This is a condition which is very close to home as I have experienced this for a large part of the last 3 years! I am very passionate about helping other people manage and treat this painful condition. I hope you find this blog informative (whether you have knee pain or not) and can take away some useful tips.

What is Patellofemoral Pain Syndrome (PFPS)?

The patellofemoral joint is the joint between your patella (kneecap) and femur (the large bone in your thigh). Patellofemoral pain syndrome (PFPS) is an umbrella term used for pain arising from the patellofemoral joint itself or the nearby soft tissues (muscles and ligaments). PFPS is one of the most common knee complaints and is most common in young and active individuals aged 18-35, particularly females.

How do I know if I have PFPS?

PFPS often causes pain at the front of the knee but can occasionally also cause pain at the back of the knee. It is aggravated by activities that increase compression forces at the patellofemoral joint such as ascending/ descending stairs, sitting with your knees bent, kneeling and squatting.

What causes PFPS?

PFPS can be due to injury to the patella, but is more often from a combination of several factors, including:

  • Overuse and overload of the patellofemoral joint – eg with jumping, squatting or running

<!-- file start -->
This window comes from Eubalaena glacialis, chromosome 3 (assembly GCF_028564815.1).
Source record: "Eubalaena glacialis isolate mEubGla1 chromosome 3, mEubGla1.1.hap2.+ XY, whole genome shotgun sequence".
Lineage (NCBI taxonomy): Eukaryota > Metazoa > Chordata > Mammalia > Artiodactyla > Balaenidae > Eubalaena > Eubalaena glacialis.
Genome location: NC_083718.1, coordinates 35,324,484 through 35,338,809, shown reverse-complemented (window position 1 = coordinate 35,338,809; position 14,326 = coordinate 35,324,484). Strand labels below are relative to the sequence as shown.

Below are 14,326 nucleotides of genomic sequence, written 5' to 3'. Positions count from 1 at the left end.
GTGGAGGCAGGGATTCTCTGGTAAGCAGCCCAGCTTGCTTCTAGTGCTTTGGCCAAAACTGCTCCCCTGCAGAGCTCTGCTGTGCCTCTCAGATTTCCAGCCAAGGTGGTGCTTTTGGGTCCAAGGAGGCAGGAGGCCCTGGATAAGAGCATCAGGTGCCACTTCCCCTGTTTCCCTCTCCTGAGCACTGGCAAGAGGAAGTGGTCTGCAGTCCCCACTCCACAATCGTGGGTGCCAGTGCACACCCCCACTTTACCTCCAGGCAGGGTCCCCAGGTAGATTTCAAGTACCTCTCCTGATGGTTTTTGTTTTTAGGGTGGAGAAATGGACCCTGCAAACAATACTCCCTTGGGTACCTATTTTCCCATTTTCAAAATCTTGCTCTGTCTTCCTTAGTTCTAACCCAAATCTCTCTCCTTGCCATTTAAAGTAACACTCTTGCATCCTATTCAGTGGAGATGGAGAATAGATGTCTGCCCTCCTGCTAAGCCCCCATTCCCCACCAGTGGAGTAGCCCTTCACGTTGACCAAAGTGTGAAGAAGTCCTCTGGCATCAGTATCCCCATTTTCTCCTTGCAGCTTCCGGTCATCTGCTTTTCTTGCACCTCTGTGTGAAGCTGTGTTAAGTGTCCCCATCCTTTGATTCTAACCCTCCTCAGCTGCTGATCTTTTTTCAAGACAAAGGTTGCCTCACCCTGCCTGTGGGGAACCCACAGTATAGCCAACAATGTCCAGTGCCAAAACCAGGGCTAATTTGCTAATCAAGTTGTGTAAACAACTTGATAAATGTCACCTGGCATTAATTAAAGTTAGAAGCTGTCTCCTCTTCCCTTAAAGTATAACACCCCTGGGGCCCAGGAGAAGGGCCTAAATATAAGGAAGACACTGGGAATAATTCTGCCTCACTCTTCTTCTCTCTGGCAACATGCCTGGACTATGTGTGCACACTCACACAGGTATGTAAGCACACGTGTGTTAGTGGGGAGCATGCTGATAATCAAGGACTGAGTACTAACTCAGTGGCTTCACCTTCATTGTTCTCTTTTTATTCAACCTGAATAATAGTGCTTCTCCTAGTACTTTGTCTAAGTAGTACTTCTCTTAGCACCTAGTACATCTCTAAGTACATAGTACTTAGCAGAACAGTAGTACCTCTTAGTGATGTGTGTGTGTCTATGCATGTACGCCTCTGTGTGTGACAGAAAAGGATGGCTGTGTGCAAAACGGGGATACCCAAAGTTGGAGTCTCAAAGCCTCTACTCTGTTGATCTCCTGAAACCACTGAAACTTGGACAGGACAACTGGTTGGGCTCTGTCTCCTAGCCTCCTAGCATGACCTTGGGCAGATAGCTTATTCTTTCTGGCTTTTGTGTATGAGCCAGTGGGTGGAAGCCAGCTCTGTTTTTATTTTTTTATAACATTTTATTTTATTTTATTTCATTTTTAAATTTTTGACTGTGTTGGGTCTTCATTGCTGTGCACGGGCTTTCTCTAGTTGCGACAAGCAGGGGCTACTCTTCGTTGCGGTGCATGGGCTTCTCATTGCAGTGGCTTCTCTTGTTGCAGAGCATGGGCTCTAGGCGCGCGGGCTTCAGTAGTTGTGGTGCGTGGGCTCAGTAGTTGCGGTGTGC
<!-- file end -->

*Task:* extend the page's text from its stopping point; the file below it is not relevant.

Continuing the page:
• Anatomical and biomechanical (movement) abnormalities
  • Muscle weakness, imbalance or dysfunction

One of the main causes of PFPS is the alignment of the patella. When the patella has a different orientation to ‘normal,’ it may glide more to one side of the femur and cause overuse or overload on that part of the femur. This can result in pain, discomfort or irritation. 

Sometimes the pain and discomfort is localized in the knee, but the source of the problem is elsewhere. For example, foot pronation (a foot that rolls in) changes the mechanics of the knee and can lead to PFPS. Hip movement can also influence the knee and provoke PFPS. As I sometimes like to say to my patients, the knee is often the ‘middle-man’ or ‘the meat in the sandwich’ and is often being affected by the joints or structures above and below (the hip and the ankle/foot).

What to do about it?

There are a number of strategies that can help in the management of PFPS:

  1. First of all, see a professional (such as an osteopath) who can assess your knee and make a diagnosis. There are other conditions which can masquerade or present in a similar way to PFPS (such as patellar tendinopathy – more on this later), so it is important to get the correct diagnosis in order to determine an appropriate treatment plan. Your osteopath will also aim to determine what are the primary contributing factors to your pain, eg muscle weakness/tightness or poor mechanics.
  2. Relative rest (or ‘load management’) – this means resting from or reducing aggravating activities, such as squatting, jumping or running. Your therapist should assess your movement patterns and technique with these activities (and even things as simple as getting I and out of a chair) in order to identify any movements that may be contributing to your pain and how to modify them to make them less painful.